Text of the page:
How does a water filter work?

Info Guru, Catalogs.com

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Water filters get all of the nasty gunk out of your drinking water
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Filters work to keep your environment, including your water, clean and safe.

Before you decide on installing a water filter system in your home have your water tested. Ask your local authorities for a report on your water so you know what it contains. Often, you can find data on the quality of your local water online at your municipality's website.

Decide how much water you use and based on that decide what type of water filter is best for your home. There are various types of water filtration systems available.

Most importantly, knowing how does a filter work helps you make an informed choice.

Water filters are generally activated-charcoal or charcoal, which primarily consists of carbon. A charcoal filter works because it’s absorptive. Charcoal is the remainder of organic material that has been burnt or distilled.

When chemical processing or unique heating is added to charcoal this makes charcoal even more absorptive. This is called activated charcoal. Gases, including poisonous ones, adhere to the porous charcoal, which can absorb volumes of impurities because of its porosity. 

Activated carbon filters do not remove cooper and lead and other metals of this nature, but they do remove bacteria, nitrate and dissolved minerals. These filters often remove chlorination by-products and may well remove pesticides and solvents depending on the model that you purchase. Activated carbon filters absorb organic contaminants that are the culprits and which cause odor and a bad taste in your water.

Some water filtration systems employ reverse osmosis, which means that water is pushed through a semi-permeable membrane at which time the tap liquid is separated into the pure permeate that is sent to a storage tank for later use. The brine (salt water) concentrate goes down the drain. Before the tap liquid comes out of your faucet it sits in a pressure tank and is treated to one more activated charcoal polishing filtration process that takes away the remaining tastes and odors.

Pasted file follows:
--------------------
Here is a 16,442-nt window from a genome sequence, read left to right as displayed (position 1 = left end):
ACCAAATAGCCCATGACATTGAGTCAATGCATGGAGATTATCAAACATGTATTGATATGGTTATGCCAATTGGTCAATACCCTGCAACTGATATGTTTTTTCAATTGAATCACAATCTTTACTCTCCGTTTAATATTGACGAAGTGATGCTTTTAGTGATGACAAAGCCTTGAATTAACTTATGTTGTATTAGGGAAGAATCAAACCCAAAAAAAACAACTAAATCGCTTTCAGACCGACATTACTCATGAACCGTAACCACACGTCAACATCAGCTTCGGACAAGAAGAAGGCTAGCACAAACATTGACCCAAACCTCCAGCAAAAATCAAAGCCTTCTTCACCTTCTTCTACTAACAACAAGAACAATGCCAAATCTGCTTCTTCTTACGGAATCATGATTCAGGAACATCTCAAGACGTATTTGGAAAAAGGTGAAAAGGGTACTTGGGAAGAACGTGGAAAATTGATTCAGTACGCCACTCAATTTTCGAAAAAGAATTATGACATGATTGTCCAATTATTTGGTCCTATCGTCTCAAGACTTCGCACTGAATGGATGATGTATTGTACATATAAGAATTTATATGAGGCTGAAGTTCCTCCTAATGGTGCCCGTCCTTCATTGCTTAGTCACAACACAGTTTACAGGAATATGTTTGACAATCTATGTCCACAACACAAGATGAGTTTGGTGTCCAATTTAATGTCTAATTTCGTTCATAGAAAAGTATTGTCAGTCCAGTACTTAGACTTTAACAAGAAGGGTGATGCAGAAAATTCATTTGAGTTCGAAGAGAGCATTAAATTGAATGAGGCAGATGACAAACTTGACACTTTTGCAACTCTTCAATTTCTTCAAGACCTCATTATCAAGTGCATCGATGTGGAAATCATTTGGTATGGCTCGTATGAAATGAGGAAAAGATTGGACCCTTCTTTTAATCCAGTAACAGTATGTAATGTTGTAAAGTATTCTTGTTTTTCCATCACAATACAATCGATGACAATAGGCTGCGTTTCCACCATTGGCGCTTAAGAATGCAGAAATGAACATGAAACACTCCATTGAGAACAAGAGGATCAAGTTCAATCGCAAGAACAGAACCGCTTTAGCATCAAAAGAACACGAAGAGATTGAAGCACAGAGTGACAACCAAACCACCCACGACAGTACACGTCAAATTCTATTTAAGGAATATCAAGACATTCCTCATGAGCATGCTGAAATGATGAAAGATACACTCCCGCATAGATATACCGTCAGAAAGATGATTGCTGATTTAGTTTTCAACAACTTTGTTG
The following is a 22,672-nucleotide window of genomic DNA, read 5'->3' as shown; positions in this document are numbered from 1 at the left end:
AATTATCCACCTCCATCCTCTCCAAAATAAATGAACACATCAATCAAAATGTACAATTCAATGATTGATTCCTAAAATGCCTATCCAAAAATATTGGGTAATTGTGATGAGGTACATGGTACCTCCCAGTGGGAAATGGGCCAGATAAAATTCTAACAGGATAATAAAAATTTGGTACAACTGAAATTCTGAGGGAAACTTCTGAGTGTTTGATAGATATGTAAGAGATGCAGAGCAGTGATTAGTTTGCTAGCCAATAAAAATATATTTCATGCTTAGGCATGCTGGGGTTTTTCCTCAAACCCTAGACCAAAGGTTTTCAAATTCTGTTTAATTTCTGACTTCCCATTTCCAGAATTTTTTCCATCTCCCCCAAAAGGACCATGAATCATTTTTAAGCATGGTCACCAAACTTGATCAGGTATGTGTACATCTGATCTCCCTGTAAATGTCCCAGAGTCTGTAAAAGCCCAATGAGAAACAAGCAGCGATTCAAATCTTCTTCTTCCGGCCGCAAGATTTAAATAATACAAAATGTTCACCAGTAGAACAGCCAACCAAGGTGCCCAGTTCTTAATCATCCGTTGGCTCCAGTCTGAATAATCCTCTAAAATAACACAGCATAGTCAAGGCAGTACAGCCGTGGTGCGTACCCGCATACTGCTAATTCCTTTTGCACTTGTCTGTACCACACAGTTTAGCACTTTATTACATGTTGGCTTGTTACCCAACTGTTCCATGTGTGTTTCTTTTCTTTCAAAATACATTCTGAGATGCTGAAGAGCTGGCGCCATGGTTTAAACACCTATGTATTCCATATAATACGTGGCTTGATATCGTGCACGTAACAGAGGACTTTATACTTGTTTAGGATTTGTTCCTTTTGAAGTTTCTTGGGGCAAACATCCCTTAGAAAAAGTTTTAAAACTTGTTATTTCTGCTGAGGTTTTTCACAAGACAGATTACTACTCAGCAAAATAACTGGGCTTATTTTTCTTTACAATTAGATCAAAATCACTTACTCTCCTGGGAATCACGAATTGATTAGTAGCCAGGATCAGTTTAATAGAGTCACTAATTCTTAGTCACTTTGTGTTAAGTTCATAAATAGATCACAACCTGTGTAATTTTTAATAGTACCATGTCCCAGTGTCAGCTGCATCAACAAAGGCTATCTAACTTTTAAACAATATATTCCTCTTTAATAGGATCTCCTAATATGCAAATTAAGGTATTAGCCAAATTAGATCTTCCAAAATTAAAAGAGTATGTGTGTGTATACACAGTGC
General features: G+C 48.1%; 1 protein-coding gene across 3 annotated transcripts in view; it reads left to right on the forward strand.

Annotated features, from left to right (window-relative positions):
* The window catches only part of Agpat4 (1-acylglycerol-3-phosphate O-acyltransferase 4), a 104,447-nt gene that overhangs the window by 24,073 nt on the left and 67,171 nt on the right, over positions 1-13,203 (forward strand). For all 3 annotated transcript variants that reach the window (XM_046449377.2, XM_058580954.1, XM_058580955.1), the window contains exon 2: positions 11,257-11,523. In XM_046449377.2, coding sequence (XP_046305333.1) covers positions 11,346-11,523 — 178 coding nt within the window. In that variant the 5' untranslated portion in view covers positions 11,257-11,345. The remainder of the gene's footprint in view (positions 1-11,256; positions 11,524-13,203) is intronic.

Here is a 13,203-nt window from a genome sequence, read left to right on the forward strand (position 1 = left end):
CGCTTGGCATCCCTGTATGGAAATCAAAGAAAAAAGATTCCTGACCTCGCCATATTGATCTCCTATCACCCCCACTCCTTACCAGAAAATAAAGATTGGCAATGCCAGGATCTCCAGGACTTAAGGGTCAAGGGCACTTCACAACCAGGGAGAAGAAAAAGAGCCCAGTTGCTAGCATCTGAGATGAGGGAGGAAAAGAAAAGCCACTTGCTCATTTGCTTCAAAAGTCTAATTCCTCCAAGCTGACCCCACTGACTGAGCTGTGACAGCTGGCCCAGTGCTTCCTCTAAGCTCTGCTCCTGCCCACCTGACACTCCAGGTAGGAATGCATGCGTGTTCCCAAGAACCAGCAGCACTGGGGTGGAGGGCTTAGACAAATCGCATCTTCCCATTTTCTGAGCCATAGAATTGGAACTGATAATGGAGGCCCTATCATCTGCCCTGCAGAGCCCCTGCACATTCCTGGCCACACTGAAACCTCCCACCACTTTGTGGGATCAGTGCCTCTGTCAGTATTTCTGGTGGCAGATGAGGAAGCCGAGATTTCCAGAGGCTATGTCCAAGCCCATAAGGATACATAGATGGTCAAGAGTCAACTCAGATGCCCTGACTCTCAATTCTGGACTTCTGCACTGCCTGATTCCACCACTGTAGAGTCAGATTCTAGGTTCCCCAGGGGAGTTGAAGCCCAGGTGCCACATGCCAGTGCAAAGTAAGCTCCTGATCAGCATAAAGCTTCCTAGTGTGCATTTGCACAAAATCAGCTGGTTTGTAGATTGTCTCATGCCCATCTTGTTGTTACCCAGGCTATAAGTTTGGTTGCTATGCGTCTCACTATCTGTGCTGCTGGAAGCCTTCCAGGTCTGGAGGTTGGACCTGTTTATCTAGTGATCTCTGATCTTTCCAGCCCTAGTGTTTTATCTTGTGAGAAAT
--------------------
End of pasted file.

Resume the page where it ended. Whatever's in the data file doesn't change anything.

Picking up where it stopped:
When using reverse osmosis filters this removes bad tastes, colors and smells and may reduce the concentration of some dioxins, pesticides, petrol chemicals and chloroform. This type of unit also removes sodium, nitrates, dissolved organic compounds and dissolved inorganic compounds. A reverse osmosis filter does not remove all organic contaminants or inorganic contaminants. 

An additional type of water filter system is the ion exchange system, which means the calcium and other dissolved salts in the water are removed, which makes the water softer. Another outcome is that the natural forming mineral ions found in the water are exchanged with its own ions, which neutralizes the bad effects of scale build-up. Ion exchange is used in combination with carbon. 

Ion exchange units do not soften water that has oxidized iron bacteria or oxidized iron in it that clogs the system when the ion-exchange resin becomes coated. Resin is a semi-solid substance that comes from trees and plants.  Ion exchange units do remove calcium and magnesium and other minerals that cause water to be hard. This system also removes fluorides. Some models eliminate barium and radium from the water. 

Boiling water and creating steam is the process of distillation, which is another filtering system. When the steam cools it condenses and makes pure mineral–free water droplets that are put into a container. When coupled with carbon, the outcome is 99.9 percent pure contaminant-free water. The distillation systems are dependable and effective and are considered one of the best ways to get contaminates out of water.
If you select a distillation water filter unit this will remove sodium, water hardness, nitrates, dissolved solids, bacteria, radionuclides, bacteria and heavy metals, but it won’t remove certain volatile solvents, pesticides, volatile organ contaminants and it doesn’t prevent bacteria from re-colonizing on the cooling coils during periods of inactivity.

While we’re on the topic of filters, each year you should put clean filters in your furnace. Your aquarium needs a filter as does your air conditioning unit and heaven only knows what else around your house.

Filters keep your environment clean and safe.

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